- a large bin or receptacle; a fixed chest or box: a coal bunker.
- a fortification set mostly below the surface of the ground with overhead protection provided by logs and earth or by concrete and fitted with openings through which guns may be fired.
- Golf. any obstacle, as a sand trap or mound of dirt, constituting a hazard.
- to provide fuel for (a vessel).
- to convey (bulk cargo except grain) from a vessel to an adjacent storehouse.
- Golf. to hit (a ball) into a bunker.
- to equip with or as if with bunkers: to bunker an army's defenses.
Origin of bunker
Examples from the Web for bunkering
Historical Examples of bunkering
The gradients between the tee and the hole should be made use of in bunkering.
The bunkering is something of a patchwork, in which the theories of two opposite schools have been blended.The Golf Courses of the British Isles
The size and contour of the putting green and the bunkering should depend upon the character and length of the hole.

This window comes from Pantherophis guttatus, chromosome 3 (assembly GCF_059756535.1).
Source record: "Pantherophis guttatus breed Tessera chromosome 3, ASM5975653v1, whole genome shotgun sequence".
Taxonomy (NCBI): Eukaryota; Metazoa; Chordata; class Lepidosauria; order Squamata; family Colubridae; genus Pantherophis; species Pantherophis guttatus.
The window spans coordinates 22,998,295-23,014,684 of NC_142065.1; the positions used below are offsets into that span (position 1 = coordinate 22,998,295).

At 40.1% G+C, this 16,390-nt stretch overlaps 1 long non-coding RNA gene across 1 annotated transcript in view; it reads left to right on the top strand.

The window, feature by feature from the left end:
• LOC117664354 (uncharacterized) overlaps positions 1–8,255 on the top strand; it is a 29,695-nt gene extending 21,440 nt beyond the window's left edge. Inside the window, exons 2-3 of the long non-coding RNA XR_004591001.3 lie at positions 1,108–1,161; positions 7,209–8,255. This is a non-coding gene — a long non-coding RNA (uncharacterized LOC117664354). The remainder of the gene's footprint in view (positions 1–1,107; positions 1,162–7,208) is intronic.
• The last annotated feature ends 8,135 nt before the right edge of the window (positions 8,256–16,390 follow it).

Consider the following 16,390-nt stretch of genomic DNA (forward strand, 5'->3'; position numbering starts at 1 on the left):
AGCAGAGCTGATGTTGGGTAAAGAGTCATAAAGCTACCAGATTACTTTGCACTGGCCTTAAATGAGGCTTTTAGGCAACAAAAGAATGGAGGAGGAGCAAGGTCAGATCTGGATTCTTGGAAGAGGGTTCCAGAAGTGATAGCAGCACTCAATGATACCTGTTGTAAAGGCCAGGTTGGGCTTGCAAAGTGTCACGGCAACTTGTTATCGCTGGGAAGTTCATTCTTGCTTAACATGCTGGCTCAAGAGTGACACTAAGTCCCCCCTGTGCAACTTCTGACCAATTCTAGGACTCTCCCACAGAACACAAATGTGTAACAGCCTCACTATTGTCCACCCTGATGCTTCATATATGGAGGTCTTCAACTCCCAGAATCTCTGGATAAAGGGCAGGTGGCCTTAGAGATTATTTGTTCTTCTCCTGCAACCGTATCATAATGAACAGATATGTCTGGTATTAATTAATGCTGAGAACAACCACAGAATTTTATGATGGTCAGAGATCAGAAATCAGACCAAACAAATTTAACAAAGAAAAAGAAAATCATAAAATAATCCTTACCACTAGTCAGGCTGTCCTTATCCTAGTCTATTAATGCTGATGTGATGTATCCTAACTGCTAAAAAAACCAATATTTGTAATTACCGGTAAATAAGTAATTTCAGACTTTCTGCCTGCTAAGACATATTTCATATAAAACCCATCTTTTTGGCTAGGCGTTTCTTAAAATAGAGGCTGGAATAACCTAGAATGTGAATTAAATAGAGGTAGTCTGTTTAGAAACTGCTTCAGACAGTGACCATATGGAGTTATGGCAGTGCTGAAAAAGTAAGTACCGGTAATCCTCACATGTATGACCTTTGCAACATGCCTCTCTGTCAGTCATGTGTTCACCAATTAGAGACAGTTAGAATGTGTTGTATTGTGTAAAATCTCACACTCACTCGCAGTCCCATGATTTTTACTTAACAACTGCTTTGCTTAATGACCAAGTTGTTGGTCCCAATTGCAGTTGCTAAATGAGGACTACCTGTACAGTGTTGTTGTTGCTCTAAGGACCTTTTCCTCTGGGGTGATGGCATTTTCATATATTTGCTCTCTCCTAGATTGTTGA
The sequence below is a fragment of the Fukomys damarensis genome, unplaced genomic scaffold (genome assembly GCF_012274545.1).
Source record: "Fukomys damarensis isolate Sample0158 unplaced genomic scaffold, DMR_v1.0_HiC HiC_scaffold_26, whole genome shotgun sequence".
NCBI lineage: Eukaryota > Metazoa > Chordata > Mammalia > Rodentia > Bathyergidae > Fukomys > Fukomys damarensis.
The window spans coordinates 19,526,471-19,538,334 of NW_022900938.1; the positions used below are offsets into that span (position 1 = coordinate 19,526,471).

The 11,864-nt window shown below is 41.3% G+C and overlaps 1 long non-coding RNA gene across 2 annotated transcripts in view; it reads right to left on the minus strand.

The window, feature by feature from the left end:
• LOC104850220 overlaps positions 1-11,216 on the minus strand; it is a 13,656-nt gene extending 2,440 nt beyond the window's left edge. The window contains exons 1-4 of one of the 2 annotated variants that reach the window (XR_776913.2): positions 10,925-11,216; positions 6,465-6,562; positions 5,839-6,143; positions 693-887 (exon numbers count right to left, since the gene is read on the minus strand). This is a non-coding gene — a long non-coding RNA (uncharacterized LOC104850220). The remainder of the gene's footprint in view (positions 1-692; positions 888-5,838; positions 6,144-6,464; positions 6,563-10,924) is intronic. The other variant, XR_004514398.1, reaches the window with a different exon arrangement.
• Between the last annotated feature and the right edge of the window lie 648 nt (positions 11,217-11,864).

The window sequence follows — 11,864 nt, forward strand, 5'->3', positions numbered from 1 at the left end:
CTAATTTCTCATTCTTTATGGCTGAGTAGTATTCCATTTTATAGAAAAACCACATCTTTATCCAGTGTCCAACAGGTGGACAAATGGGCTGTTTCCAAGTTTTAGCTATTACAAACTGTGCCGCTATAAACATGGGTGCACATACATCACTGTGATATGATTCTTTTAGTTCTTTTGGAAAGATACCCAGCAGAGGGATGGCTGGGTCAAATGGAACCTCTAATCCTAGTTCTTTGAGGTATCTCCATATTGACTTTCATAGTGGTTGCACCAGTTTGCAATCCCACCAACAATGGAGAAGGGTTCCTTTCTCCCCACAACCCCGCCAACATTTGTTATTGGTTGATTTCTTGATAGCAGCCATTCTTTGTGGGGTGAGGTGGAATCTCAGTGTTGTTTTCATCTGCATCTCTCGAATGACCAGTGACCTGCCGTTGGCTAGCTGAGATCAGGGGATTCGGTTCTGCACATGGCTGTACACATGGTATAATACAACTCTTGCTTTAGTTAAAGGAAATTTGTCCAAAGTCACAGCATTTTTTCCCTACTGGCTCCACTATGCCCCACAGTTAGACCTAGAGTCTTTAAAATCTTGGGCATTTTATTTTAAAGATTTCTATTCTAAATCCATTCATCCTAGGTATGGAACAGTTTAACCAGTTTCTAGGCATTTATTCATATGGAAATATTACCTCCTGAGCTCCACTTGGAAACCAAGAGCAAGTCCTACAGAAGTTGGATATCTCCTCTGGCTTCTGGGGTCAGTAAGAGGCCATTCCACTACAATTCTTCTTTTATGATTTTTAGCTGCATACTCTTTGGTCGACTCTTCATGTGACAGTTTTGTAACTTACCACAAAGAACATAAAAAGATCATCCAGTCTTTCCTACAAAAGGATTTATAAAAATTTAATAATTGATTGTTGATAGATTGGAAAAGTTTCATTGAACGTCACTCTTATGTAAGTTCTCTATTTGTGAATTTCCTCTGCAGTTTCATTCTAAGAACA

The difficult problem of course was the blacklist and bunkering agreement, but I think we are by that.The Life and Letters of Walter H. Page, Volume II
Burton J. Hendrick
Current bunkering controls require licensing both by the Bank of Greece and the customs authorities.East-West Trade Trends
Harold E. Stassen
- a large storage container or tank, as for coal
- Also called (esp US and Canadian): sand trap an obstacle on a golf course, usually a sand-filled hollow bordered by a ridge
- an underground shelter, often of reinforced concrete and with a bank and embrasures for guns above ground
- (tr) golf
- to drive (the ball) into a bunker
- (passive)to have one's ball trapped in a bunker
- (tr) nautical
- to fuel (a ship)
- to transfer (cargo) from a ship to a storehouse
Word Origin for bunker
1758, originally Scottish, "seat, bench," of uncertain origin, possibly a variant of banker "bench" (1670s; see bank (n.2)); possibly from a Scandinavian source (cf. Old Swedish bunke "boards used to protect the cargo of a ship"). Of golf courses, first recorded 1824, from extended sense "earthen seat" (1805); meaning "dug-out fortification" probably is from World War I.